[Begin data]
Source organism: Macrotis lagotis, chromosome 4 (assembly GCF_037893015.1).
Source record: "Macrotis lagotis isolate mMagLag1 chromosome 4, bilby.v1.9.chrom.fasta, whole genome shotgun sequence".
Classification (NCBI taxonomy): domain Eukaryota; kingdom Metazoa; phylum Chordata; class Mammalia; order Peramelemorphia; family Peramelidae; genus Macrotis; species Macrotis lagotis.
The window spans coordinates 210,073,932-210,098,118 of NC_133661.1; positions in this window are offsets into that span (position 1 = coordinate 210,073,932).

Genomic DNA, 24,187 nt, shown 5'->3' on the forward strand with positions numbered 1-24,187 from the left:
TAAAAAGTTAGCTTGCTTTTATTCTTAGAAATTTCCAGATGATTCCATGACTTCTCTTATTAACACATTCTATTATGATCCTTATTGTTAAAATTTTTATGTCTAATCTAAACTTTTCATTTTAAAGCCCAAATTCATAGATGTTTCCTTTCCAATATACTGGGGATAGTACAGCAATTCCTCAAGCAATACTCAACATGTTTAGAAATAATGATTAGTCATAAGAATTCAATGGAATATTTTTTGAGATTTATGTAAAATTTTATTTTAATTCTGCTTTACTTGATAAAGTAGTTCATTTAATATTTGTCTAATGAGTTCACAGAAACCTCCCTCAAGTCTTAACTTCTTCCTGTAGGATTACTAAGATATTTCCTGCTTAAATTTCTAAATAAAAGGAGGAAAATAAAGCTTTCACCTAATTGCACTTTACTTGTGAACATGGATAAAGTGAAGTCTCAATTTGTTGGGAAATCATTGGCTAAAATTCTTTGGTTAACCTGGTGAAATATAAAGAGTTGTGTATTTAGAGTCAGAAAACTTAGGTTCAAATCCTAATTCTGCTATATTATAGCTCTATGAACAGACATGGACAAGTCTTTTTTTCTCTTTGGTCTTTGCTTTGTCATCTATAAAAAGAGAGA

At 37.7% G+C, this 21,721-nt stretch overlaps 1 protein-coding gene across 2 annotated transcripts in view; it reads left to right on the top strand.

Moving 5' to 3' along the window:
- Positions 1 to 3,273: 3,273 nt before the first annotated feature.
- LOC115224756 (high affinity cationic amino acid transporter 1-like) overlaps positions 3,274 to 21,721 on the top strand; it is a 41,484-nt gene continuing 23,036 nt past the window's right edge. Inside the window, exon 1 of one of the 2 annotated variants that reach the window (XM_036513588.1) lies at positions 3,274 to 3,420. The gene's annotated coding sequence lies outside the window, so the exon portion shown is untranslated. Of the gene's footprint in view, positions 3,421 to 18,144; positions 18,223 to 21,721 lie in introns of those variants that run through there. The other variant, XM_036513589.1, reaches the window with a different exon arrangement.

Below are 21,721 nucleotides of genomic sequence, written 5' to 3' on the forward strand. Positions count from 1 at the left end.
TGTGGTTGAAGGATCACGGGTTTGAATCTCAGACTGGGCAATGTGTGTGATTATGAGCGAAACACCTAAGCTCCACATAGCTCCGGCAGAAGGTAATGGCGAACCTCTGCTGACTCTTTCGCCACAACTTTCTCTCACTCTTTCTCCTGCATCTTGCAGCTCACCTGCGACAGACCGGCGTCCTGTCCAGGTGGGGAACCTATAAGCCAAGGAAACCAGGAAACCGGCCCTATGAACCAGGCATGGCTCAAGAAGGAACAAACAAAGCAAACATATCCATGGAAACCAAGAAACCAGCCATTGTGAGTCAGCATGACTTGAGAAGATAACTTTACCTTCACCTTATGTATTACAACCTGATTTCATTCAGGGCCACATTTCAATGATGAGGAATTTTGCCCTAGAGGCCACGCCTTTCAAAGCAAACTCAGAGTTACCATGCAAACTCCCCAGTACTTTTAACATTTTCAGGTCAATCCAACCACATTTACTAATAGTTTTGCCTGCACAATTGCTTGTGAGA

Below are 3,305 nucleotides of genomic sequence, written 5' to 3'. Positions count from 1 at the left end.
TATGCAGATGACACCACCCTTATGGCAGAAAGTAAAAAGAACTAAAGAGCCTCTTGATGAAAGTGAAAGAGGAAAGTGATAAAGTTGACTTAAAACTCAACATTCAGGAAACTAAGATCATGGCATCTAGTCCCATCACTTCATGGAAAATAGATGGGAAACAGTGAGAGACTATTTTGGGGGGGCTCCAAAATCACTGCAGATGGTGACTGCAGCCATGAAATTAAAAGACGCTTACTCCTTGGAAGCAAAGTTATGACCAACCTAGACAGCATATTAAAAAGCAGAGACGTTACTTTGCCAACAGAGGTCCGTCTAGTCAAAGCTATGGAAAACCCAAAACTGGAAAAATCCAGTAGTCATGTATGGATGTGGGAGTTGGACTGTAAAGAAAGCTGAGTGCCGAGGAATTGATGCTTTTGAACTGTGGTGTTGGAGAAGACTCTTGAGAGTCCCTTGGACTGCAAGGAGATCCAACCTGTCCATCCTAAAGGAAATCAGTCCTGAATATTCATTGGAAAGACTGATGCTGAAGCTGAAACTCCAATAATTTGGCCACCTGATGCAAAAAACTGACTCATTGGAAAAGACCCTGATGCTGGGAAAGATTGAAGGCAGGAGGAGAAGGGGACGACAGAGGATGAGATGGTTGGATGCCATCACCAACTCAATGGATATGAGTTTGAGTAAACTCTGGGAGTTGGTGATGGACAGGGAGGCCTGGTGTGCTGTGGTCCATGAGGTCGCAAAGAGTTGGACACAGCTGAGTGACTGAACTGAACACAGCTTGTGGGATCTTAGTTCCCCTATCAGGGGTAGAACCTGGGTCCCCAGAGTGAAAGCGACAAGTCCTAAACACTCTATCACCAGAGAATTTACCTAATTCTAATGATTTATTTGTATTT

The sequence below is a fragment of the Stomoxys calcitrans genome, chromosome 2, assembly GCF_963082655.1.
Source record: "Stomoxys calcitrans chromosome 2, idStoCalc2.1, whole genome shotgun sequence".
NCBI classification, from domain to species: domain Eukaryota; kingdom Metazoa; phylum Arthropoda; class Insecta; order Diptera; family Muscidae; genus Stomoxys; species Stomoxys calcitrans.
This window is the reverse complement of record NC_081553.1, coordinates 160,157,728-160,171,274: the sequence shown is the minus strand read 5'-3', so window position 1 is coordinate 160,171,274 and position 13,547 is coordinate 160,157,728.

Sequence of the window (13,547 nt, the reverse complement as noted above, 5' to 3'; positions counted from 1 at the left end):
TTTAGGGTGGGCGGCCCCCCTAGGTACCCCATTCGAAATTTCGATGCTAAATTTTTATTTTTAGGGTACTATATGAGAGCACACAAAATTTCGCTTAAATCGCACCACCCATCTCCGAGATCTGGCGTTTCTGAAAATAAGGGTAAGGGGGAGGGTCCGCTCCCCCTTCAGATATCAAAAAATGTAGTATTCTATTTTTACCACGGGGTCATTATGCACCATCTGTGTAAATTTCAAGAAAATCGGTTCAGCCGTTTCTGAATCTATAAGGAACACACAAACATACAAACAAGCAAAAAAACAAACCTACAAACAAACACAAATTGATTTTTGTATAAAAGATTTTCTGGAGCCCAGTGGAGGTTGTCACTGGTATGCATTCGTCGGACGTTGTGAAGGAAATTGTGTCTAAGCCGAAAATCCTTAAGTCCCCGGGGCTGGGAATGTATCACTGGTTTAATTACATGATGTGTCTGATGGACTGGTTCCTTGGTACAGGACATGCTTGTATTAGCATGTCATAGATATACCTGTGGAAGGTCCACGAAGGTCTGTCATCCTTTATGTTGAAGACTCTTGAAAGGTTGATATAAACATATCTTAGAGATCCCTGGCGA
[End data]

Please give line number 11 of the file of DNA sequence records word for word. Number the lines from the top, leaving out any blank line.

Below are 21,721 nucleotides of genomic sequence, written 5' to 3' on the forward strand. Positions count from 1 at the left end.